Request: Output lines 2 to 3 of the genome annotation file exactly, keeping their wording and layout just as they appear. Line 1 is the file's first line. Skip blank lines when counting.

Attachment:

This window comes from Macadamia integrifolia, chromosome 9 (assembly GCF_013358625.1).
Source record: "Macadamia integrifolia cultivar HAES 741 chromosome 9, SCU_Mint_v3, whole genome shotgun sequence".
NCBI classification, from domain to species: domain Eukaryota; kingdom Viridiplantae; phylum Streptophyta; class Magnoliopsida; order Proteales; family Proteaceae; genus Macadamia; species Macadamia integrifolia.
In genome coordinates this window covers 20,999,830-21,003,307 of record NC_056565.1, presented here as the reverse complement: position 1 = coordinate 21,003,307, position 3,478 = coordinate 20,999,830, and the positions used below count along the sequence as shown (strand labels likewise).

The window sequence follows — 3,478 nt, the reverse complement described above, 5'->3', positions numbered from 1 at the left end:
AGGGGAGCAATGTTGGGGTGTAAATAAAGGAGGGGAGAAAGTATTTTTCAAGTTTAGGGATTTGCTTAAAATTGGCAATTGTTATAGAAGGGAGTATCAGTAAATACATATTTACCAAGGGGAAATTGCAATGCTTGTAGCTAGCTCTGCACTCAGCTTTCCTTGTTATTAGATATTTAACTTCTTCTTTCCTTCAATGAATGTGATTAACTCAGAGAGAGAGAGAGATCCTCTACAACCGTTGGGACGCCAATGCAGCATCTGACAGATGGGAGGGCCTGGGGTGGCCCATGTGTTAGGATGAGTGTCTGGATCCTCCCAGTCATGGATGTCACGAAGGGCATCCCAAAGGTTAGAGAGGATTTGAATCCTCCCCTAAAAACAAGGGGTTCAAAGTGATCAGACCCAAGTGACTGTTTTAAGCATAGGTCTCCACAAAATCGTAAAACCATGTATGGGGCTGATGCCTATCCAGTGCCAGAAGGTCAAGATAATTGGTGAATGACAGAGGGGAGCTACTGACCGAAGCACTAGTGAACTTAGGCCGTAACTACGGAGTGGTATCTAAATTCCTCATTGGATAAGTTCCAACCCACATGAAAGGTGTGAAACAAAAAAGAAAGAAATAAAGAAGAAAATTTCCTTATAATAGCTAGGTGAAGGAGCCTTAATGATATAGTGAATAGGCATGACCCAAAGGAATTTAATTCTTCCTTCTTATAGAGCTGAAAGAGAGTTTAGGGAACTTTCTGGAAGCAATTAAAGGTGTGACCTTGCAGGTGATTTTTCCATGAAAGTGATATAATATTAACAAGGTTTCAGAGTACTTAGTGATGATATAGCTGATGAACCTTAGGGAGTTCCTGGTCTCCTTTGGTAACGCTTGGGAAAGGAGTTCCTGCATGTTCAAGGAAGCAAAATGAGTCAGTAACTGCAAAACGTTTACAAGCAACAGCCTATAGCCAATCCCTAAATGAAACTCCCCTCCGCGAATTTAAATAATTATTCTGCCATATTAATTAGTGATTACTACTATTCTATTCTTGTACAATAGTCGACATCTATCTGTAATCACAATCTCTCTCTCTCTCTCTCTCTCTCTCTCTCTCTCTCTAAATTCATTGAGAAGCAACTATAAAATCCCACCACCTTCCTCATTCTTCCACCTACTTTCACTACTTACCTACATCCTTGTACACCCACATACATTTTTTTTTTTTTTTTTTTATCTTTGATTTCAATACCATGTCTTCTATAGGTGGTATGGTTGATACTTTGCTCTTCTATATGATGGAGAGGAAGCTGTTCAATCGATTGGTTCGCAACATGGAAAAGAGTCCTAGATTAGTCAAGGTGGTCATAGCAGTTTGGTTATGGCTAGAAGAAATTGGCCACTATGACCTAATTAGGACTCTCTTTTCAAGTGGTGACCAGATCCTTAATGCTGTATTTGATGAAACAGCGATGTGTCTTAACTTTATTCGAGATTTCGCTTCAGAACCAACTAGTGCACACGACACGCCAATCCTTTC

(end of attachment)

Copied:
Source record: "Macadamia integrifolia cultivar HAES 741 chromosome 9, SCU_Mint_v3, whole genome shotgun sequence".
NCBI classification, from domain to species: domain Eukaryota; kingdom Viridiplantae; phylum Streptophyta; class Magnoliopsida; order Proteales; family Proteaceae; genus Macadamia; species Macadamia integrifolia.